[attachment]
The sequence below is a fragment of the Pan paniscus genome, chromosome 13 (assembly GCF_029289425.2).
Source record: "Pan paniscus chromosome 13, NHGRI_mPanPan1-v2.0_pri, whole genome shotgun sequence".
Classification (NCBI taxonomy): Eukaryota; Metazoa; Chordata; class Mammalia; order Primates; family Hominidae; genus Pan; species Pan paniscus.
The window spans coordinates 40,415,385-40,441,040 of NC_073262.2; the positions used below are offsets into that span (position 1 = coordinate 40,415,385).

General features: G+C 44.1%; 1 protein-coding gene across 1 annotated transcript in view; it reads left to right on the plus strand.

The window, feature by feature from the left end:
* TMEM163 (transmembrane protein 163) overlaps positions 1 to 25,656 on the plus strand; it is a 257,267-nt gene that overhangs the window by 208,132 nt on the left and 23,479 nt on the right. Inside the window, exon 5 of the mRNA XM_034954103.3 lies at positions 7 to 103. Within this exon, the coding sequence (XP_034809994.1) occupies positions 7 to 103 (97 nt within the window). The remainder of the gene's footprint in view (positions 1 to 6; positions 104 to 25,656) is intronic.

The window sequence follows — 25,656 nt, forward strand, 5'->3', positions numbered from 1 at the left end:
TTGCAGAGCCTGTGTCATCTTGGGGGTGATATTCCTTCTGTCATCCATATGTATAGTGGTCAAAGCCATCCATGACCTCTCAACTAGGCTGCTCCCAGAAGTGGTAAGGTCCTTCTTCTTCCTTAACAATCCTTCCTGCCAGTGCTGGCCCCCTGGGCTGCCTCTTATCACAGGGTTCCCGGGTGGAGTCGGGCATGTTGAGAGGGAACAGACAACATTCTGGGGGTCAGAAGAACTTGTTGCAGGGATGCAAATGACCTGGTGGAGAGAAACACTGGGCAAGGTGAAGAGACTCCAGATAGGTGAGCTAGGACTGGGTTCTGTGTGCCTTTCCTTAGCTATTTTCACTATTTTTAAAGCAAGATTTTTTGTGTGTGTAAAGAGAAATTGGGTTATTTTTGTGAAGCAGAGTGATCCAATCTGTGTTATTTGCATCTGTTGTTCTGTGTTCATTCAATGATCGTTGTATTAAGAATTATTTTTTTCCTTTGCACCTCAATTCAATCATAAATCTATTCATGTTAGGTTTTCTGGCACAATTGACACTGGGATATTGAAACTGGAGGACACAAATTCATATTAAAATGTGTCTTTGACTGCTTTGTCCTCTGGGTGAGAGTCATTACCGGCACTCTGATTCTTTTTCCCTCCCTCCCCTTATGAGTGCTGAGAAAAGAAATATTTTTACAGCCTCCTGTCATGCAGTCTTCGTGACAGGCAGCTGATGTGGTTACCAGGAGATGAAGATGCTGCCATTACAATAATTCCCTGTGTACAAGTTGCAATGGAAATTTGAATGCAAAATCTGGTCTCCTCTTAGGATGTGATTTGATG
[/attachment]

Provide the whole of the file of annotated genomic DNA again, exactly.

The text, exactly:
The sequence below is a fragment of the Pan paniscus genome, chromosome 13 (assembly GCF_029289425.2).
Source record: "Pan paniscus chromosome 13, NHGRI_mPanPan1-v2.0_pri, whole genome shotgun sequence".
Classification (NCBI taxonomy): Eukaryota; Metazoa; Chordata; class Mammalia; order Primates; family Hominidae; genus Pan; species Pan paniscus.
The window spans coordinates 40,415,385-40,441,040 of NC_073262.2; the positions used below are offsets into that span (position 1 = coordinate 40,415,385).

General features: G+C 44.1%; 1 protein-coding gene across 1 annotated transcript in view; it reads left to right on the plus strand.

The window, feature by feature from the left end:
* TMEM163 (transmembrane protein 163) overlaps positions 1 to 25,656 on the plus strand; it is a 257,267-nt gene that overhangs the window by 208,132 nt on the left and 23,479 nt on the right. Inside the window, exon 5 of the mRNA XM_034954103.3 lies at positions 7 to 103. Within this exon, the coding sequence (XP_034809994.1) occupies positions 7 to 103 (97 nt within the window). The remainder of the gene's footprint in view (positions 1 to 6; positions 104 to 25,656) is intronic.

The window sequence follows — 25,656 nt, forward strand, 5'->3', positions numbered from 1 at the left end:
TTGCAGAGCCTGTGTCATCTTGGGGGTGATATTCCTTCTGTCATCCATATGTATAGTGGTCAAAGCCATCCATGACCTCTCAACTAGGCTGCTCCCAGAAGTGGTAAGGTCCTTCTTCTTCCTTAACAATCCTTCCTGCCAGTGCTGGCCCCCTGGGCTGCCTCTTATCACAGGGTTCCCGGGTGGAGTCGGGCATGTTGAGAGGGAACAGACAACATTCTGGGGGTCAGAAGAACTTGTTGCAGGGATGCAAATGACCTGGTGGAGAGAAACACTGGGCAAGGTGAAGAGACTCCAGATAGGTGAGCTAGGACTGGGTTCTGTGTGCCTTTCCTTAGCTATTTTCACTATTTTTAAAGCAAGATTTTTTGTGTGTGTAAAGAGAAATTGGGTTATTTTTGTGAAGCAGAGTGATCCAATCTGTGTTATTTGCATCTGTTGTTCTGTGTTCATTCAATGATCGTTGTATTAAGAATTATTTTTTTCCTTTGCACCTCAATTCAATCATAAATCTATTCATGTTAGGTTTTCTGGCACAATTGACACTGGGATATTGAAACTGGAGGACACAAATTCATATTAAAATGTGTCTTTGACTGCTTTGTCCTCTGGGTGAGAGTCATTACCGGCACTCTGATTCTTTTTCCCTCCCTCCCCTTATGAGTGCTGAGAAAAGAAATATTTTTACAGCCTCCTGTCATGCAGTCTTCGTGACAGGCAGCTGATGTGGTTACCAGGAGATGAAGATGCTGCCATTACAATAATTCCCTGTGTACAAGTTGCAATGGAAATTTGAATGCAAAATCTGGTCTCCTCTTAGGATGTGATTTGATG